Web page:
UK car registrations fell by around 29.4 per cent in the UK last year, with the 1.63 million cars sold the lowest total since 1992 as the industry was hit hard by the effects of Covid-19 lockdowns. But sales of both electric cars and plug-in hybrids both rose sharply, with plug-in cars now accounting for more than 10 per cent of UK sales.
According to preliminary data from the Society of Motor Manufacturers and Traders (SMMT), 1,631,064 cars were sold in the UK last year. That's around 600,000 fewer cars were sold in the UK in 2020 than in 2019, representing the largest year-on-year decline since 1943, when sales slumped because many car plants were repurposed to produce military equipment.
The bulk of the sales decline in 2020 was attributed to the first lockdown from March-June last year, where many dealerships were shut. During the second lockdown in November last year, dealerships were able to continue offering ‘click-and-collect’ online sales - which will also be allowed during the new lockdown recently introduced in England by the UK government.
At the start of 2019 – before the coronavirus pandemic began – the SMMT had estimated that around 2.2 million cars would be sold in the UK this year. The final figure of 1.63 million represents a loss to the industry of around £20.4 billion, and a loss to the UK government of £1.9 billion in VAT receipts.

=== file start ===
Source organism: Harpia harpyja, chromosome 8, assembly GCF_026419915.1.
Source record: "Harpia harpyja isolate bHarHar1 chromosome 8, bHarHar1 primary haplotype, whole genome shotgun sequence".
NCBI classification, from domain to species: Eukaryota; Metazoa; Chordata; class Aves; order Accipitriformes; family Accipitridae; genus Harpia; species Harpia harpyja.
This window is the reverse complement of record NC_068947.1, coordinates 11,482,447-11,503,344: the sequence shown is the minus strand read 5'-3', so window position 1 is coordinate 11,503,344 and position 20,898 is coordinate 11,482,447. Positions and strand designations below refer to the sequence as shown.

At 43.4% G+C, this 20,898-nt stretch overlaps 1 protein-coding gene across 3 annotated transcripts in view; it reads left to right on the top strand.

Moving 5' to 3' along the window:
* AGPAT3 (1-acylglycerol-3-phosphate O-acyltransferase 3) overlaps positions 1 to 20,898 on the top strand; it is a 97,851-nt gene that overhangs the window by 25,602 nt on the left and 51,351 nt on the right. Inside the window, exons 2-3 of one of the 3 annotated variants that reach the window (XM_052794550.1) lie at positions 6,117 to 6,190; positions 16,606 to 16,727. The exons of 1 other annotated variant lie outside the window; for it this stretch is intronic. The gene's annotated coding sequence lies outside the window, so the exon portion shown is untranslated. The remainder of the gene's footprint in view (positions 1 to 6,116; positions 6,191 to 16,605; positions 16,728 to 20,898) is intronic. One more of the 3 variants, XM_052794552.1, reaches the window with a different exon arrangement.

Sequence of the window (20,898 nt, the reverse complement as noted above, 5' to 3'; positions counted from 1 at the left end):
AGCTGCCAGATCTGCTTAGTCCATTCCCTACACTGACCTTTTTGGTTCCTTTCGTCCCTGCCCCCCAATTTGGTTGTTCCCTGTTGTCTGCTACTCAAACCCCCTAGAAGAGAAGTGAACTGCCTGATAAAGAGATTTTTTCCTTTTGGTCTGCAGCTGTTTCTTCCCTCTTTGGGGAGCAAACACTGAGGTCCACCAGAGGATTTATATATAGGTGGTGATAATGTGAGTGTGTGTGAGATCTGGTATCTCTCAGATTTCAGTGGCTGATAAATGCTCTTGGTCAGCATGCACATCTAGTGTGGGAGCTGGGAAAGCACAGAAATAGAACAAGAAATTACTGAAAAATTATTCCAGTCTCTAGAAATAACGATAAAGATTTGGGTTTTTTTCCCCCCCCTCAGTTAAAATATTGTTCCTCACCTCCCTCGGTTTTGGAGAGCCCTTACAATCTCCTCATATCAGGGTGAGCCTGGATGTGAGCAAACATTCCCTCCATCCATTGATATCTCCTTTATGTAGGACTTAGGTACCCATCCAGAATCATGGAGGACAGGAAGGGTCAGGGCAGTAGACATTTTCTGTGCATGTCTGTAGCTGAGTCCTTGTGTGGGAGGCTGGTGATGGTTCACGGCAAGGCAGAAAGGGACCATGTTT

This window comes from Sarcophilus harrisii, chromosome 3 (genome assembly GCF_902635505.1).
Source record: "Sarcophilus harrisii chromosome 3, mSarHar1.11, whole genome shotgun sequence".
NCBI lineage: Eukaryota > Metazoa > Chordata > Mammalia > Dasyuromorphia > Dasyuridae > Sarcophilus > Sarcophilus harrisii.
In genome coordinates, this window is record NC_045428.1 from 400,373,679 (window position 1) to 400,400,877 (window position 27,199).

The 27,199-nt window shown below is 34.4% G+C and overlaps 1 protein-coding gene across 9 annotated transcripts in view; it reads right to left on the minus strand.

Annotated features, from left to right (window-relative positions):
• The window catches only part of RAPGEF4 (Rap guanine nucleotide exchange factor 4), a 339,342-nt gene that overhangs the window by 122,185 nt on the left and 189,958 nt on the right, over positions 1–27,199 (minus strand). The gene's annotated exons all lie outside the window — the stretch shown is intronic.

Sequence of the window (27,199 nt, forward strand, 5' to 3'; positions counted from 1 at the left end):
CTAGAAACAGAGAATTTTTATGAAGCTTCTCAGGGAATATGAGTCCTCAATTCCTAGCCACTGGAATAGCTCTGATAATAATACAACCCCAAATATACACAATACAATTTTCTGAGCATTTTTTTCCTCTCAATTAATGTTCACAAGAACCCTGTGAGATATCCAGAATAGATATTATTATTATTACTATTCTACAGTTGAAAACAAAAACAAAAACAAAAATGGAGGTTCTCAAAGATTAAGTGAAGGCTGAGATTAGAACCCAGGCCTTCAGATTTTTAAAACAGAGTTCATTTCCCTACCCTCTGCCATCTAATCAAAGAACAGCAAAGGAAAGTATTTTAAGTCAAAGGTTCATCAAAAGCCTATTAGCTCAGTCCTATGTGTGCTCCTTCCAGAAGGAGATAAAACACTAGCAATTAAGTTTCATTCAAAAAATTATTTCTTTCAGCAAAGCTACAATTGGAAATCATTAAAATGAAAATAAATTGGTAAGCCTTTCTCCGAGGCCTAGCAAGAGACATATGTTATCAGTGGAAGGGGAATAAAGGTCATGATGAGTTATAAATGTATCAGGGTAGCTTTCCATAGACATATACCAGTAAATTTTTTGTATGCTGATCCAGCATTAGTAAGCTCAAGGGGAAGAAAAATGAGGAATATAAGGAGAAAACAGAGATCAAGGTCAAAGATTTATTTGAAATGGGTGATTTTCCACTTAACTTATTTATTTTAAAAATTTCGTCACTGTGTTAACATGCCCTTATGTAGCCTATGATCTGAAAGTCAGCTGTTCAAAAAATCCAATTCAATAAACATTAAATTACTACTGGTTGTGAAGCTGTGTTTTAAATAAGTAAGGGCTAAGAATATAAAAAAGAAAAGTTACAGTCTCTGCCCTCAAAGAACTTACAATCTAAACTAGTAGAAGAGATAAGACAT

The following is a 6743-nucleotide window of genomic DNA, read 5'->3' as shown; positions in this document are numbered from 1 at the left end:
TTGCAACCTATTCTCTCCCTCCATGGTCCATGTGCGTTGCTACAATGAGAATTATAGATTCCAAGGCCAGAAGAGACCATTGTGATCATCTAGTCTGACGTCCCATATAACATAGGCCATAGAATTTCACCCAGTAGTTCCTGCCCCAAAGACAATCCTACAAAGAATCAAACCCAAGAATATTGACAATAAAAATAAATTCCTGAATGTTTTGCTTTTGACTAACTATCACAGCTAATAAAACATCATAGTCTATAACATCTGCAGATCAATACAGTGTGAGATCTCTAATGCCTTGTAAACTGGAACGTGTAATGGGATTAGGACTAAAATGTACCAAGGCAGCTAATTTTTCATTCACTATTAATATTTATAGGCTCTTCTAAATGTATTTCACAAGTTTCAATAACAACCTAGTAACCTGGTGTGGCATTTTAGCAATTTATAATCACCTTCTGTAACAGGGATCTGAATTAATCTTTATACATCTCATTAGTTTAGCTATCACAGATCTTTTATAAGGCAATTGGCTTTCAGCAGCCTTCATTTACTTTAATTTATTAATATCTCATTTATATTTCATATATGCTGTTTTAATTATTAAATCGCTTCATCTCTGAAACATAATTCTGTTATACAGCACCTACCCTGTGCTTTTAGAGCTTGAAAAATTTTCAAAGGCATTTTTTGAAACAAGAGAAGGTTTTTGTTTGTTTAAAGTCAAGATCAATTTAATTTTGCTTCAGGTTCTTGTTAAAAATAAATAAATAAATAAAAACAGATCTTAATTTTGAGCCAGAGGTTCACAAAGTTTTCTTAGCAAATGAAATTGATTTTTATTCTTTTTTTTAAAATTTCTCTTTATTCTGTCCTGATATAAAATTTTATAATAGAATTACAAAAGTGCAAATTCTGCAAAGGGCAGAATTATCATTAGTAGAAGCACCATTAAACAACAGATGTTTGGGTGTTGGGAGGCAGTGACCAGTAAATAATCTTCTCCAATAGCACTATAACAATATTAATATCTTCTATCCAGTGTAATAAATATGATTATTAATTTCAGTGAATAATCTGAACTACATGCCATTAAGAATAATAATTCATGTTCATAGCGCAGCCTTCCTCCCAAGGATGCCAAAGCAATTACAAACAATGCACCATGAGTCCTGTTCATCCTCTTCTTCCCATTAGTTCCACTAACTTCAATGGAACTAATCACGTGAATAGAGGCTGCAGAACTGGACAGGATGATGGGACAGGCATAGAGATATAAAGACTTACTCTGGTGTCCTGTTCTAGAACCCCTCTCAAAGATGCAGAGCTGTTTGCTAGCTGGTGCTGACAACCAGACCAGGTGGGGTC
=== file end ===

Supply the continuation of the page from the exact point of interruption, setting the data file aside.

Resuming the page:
“The big issue last year was the effect of Covid and that is continuing into 2021. Overall, there’s no surprise it was a very, very difficult year,” said SMMT chief executive Mike Hawes. “There are unprecedented levels and it’s challenging the industry continuously.”
But while the overall figures were grim, there were some positive signs for the industry. Sales of battery electric and plug-in hybrids both increased substantially, with plug-ins accounting for one in 10 of all cars sold in the UK last year. The UK is set to ban sales of all non-zero emission cars, with the exception of certain hybrids, by 2030.
How Covid-19 impacted the UK industry in 2020
Hawes said that, based on provisional data, the UK fared worse than Germany, France and Italy, but slightly outperformed Italy. He added: “It’s notable that all those countries had some form of incentive [for buyers, to boost new cars sales], sometimes confined just to PHEVs and battery electric vehicles. We haven’t, so we haven’t seen any artificial demand.
“That means the 29% decline is something the industry is basically having to cope with,” who noted that the SMMT didn’t expect to regain those sales in the coming years.